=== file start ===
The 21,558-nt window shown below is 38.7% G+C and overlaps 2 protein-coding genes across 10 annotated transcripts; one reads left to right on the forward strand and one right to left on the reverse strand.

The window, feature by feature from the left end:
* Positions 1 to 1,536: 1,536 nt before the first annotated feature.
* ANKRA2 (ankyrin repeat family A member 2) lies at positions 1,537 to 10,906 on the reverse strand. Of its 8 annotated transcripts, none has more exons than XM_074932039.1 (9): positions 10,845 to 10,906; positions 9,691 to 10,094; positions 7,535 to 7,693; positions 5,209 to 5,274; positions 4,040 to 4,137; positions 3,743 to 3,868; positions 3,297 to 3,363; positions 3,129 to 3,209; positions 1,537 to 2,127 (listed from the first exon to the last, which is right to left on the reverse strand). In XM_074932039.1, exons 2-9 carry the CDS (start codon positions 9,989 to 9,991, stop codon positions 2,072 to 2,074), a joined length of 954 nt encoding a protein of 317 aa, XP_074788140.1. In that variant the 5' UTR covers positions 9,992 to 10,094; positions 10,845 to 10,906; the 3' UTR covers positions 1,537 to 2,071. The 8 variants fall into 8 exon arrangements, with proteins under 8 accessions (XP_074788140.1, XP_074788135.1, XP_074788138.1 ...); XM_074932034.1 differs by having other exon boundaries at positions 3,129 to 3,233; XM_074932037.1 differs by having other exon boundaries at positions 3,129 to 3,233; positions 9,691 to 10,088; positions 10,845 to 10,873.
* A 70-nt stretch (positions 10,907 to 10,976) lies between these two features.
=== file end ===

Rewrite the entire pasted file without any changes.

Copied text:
The 21,558-nt window shown below is 38.7% G+C and overlaps 2 protein-coding genes across 10 annotated transcripts; one reads left to right on the forward strand and one right to left on the reverse strand.

The window, feature by feature from the left end:
* Positions 1 to 1,536: 1,536 nt before the first annotated feature.
* ANKRA2 (ankyrin repeat family A member 2) lies at positions 1,537 to 10,906 on the reverse strand. Of its 8 annotated transcripts, none has more exons than XM_074932039.1 (9): positions 10,845 to 10,906; positions 9,691 to 10,094; positions 7,535 to 7,693; positions 5,209 to 5,274; positions 4,040 to 4,137; positions 3,743 to 3,868; positions 3,297 to 3,363; positions 3,129 to 3,209; positions 1,537 to 2,127 (listed from the first exon to the last, which is right to left on the reverse strand). In XM_074932039.1, exons 2-9 carry the CDS (start codon positions 9,989 to 9,991, stop codon positions 2,072 to 2,074), a joined length of 954 nt encoding a protein of 317 aa, XP_074788140.1. In that variant the 5' UTR covers positions 9,992 to 10,094; positions 10,845 to 10,906; the 3' UTR covers positions 1,537 to 2,071. The 8 variants fall into 8 exon arrangements, with proteins under 8 accessions (XP_074788140.1, XP_074788135.1, XP_074788138.1 ...); XM_074932034.1 differs by having other exon boundaries at positions 3,129 to 3,233; XM_074932037.1 differs by having other exon boundaries at positions 3,129 to 3,233; positions 9,691 to 10,088; positions 10,845 to 10,873.
* A 70-nt stretch (positions 10,907 to 10,976) lies between these two features.